Trigger finger, or stenosing tenosynovitis, manifests when inflammation affects the flexor tendons, leading to the development of nodules and constriction in the affected finger or thumb. This condition is notably prevalent in women aged 40-60, and while the exact cause remains unknown, certain factors contribute to its onset. Repetitive hand movements, such as gripping or grasping activities, can strain the tendons, while medical conditions like diabetes and arthritis, along with traumatic injuries, increase susceptibility.
The inflammatory response in the flexor tendons triggers the characteristic symptoms, including pain, stiffness, and a triggering sensation during movement. The condition may progress gradually or manifest suddenly, impacting the ability to bend or straighten the finger smoothly. The risk factors and symptoms underscore the need for a comprehensive understanding of trigger finger for effective diagnosis and tailored treatment.
Symptoms include pain, stiffness, and triggering sensations. Diagnosis involves a thorough physical exam and, if necessary, imaging studies like ultrasound or MRI.
Conventionally, non-surgical approaches are typically the initial focus. These include rest, splinting, and the application of ice or heat to alleviate inflammation. Nonsteroidal anti-inflammatory drugs (NSAIDs) may be prescribed for pain relief, while physical therapy exercises aim to enhance finger and thumb mobility. In cases where conservative measures prove insufficient, corticosteroid injections into the tendon sheath are often considered to reduce inflammation. Surgical intervention, such as percutaneous release or open surgery, becomes an option for severe or persistent cases.
At Meeting Point Health, Dr. Matta’s goal is to help his patients find relief that lasts and keeps them out of the operating room. Each of our patients undergoes a comprehensive medical and physical evaluation to assess for and target the root cause. Then, a treatment plan will be tailored to the exact patient and situation utilizing regenerative therapies that rely on the body’s ability to heal. Some of these treatment modalities are listed below:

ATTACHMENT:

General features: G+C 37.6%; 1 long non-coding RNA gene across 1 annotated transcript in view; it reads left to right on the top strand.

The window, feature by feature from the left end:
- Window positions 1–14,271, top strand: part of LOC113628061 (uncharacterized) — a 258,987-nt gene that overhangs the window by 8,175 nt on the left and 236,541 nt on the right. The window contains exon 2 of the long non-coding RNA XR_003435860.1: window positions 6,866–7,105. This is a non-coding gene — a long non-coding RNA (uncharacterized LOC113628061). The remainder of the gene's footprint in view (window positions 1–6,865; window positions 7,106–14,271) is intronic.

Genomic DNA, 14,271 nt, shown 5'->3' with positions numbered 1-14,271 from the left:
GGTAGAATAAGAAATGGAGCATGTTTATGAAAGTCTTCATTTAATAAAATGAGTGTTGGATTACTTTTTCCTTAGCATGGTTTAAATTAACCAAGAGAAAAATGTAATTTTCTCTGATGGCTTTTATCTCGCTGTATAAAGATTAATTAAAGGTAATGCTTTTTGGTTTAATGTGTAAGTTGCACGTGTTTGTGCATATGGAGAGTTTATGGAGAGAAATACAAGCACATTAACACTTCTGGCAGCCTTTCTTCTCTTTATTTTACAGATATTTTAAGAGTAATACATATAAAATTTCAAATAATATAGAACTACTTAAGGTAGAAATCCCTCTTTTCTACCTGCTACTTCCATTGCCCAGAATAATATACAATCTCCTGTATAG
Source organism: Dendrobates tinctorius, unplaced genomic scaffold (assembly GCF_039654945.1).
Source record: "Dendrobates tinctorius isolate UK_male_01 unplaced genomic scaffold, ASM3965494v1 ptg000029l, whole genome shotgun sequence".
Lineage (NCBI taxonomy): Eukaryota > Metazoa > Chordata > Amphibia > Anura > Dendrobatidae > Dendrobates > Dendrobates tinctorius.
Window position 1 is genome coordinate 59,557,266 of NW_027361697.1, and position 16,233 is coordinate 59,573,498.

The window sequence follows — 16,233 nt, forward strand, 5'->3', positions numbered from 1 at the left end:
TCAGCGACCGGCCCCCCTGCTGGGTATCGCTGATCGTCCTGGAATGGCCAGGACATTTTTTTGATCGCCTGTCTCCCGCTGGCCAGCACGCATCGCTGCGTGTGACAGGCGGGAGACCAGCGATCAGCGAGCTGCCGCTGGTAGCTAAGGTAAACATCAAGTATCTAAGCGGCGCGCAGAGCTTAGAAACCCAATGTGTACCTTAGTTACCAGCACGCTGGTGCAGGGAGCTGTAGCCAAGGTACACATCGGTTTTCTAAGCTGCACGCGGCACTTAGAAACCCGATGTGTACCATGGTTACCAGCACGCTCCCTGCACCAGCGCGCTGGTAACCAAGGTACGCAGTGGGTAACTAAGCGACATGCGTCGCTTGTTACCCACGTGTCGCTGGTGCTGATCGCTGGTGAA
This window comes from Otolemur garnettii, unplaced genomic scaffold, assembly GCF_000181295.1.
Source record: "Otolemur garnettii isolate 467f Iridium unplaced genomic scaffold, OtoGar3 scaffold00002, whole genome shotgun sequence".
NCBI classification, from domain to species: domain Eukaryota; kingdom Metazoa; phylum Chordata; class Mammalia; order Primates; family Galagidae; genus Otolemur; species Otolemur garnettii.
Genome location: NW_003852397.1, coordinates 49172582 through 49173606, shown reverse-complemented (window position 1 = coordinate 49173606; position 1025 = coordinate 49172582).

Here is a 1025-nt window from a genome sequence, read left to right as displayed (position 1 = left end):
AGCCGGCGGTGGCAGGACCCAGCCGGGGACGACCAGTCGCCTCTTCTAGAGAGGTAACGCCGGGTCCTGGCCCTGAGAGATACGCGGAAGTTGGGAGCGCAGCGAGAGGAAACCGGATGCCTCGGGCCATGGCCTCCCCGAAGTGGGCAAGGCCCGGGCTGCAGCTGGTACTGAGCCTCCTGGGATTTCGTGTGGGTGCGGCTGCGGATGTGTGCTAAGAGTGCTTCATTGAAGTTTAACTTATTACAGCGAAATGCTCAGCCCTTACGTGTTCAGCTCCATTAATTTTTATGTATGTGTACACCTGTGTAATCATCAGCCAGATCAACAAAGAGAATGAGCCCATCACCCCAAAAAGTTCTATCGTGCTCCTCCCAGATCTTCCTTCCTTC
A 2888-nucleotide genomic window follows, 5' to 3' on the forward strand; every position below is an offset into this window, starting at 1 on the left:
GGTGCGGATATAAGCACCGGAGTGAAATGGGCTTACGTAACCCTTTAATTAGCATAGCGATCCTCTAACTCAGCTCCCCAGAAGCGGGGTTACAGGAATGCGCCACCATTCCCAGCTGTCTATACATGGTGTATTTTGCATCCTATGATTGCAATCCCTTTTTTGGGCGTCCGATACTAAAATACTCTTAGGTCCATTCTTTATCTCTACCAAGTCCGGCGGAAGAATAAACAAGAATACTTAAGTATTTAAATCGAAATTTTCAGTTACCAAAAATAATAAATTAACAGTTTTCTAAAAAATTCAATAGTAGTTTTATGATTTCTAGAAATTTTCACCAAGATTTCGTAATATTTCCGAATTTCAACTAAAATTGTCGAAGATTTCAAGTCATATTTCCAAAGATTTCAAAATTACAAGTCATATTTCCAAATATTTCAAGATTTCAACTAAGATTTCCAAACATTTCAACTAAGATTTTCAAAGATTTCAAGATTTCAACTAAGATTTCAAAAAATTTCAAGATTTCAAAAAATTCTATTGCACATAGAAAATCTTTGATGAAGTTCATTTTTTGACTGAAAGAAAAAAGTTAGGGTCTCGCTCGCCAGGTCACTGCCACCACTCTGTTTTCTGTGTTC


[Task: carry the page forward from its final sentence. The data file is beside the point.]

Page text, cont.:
While trigger finger cannot always be prevented, certain lifestyle modifications can help reduce the risk of developing this condition. Avoiding repetitive hand motions or activities that involve prolonged gripping can minimize strain on the tendons. Taking regular breaks and practicing good ergonomics can also help prevent overuse injuries. Maintaining a healthy weight and managing chronic medical conditions, such as diabetes or arthritis, may further reduce the risk of trigger finger.
For individuals who have experienced trigger finger, long-term management is essential to prevent recurrence and maintain optimal hand function. Regular hand exercises and stretches can help maintain flexibility and prevent stiffness. It is important to listen to the body and avoid activities that cause discomfort or strain. If symptoms persist or worsen, prompt medical attention should be sought to prevent further complications. By implementing these management strategies, individuals can effectively manage trigger finger and minimize its impact on their daily lives.
To benefit from a comprehensive, regenerative approach to treating trigger finger , call Meeting Point Health today at 215.298.9928. You can also schedule a consultation by completing our online contact form at https://www.meetingpointhealth.com/contact-us/.
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